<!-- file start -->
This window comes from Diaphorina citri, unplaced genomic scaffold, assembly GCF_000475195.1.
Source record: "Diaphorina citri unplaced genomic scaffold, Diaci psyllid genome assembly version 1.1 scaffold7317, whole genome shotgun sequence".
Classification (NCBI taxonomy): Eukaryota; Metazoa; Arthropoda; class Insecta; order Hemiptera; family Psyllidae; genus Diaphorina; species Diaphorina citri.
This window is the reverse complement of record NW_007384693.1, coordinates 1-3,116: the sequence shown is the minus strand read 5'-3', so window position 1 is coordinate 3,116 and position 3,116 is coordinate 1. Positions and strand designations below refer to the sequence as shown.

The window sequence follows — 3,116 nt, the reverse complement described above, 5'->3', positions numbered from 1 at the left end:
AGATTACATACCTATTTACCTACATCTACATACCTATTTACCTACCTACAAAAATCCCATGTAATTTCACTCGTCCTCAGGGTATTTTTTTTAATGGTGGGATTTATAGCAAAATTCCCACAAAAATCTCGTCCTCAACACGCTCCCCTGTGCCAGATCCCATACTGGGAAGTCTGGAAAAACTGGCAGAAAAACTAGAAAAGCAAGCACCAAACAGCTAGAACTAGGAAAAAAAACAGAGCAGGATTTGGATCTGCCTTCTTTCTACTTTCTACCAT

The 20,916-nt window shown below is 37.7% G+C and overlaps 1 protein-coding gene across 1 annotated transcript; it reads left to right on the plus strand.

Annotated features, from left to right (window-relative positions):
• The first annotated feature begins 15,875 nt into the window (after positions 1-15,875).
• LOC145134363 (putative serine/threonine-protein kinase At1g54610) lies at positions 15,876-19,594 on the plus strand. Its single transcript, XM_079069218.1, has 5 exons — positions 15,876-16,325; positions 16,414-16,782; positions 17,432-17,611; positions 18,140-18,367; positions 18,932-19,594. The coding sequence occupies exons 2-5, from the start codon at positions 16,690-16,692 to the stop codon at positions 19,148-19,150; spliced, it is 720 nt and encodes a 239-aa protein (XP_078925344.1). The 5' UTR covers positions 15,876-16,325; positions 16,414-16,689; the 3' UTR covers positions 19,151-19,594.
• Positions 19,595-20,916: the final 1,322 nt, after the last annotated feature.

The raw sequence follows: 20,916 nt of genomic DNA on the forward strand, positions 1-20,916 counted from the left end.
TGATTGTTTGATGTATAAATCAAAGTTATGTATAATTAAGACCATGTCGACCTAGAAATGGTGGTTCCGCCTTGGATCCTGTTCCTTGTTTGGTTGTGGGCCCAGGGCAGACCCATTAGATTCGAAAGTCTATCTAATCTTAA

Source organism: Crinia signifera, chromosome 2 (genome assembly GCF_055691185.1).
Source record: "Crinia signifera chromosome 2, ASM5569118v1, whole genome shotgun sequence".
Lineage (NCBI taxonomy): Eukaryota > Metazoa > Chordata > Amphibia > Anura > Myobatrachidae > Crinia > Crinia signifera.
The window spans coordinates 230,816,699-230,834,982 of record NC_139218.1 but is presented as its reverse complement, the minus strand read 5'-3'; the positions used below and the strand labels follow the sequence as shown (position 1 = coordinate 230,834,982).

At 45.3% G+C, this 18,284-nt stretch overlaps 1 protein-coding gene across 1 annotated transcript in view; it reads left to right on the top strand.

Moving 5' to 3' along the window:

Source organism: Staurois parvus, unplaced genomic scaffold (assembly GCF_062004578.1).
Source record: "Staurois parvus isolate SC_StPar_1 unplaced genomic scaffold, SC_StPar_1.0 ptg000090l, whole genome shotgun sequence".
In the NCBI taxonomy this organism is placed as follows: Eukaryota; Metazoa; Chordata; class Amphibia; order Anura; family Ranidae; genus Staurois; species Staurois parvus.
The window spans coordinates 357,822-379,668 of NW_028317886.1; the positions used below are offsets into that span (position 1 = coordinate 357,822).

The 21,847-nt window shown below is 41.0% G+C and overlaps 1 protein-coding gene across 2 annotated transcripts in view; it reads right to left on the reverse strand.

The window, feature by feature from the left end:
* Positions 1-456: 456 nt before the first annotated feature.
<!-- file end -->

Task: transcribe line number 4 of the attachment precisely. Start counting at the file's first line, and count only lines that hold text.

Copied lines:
This window is the reverse complement of record NW_007384693.1, coordinates 1-3,116: the sequence shown is the minus strand read 5'-3', so window position 1 is coordinate 3,116 and position 3,116 is coordinate 1. Positions and strand designations below refer to the sequence as shown.